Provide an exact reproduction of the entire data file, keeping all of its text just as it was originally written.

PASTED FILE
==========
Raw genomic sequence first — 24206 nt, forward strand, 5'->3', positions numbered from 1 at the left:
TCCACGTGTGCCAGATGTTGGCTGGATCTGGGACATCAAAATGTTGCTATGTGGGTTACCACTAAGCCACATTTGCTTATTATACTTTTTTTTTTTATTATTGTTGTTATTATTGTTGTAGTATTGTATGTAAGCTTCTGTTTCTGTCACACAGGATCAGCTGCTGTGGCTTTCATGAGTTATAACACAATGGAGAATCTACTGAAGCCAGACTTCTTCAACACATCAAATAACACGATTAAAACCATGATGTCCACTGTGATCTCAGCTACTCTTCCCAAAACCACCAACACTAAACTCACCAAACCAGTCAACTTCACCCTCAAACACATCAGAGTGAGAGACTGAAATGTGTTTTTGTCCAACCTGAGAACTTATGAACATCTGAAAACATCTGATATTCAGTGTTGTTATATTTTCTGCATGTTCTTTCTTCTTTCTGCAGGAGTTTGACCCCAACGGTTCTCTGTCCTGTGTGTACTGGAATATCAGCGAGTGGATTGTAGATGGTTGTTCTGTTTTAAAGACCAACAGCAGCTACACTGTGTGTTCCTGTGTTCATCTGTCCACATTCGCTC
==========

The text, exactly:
Raw genomic sequence first — 24206 nt, forward strand, 5'->3', positions numbered from 1 at the left:
TCCACGTGTGCCAGATGTTGGCTGGATCTGGGACATCAAAATGTTGCTATGTGGGTTACCACTAAGCCACATTTGCTTATTATACTTTTTTTTTTTATTATTGTTGTTATTATTGTTGTAGTATTGTATGTAAGCTTCTGTTTCTGTCACACAGGATCAGCTGCTGTGGCTTTCATGAGTTATAACACAATGGAGAATCTACTGAAGCCAGACTTCTTCAACACATCAAATAACACGATTAAAACCATGATGTCCACTGTGATCTCAGCTACTCTTCCCAAAACCACCAACACTAAACTCACCAAACCAGTCAACTTCACCCTCAAACACATCAGAGTGAGAGACTGAAATGTGTTTTTGTCCAACCTGAGAACTTATGAACATCTGAAAACATCTGATATTCAGTGTTGTTATATTTTCTGCATGTTCTTTCTTCTTTCTGCAGGAGTTTGACCCCAACGGTTCTCTGTCCTGTGTGTACTGGAATATCAGCGAGTGGATTGTAGATGGTTGTTCTGTTTTAAAGACCAACAGCAGCTACACTGTGTGTTCCTGTGTTCATCTGTCCACATTCGCTC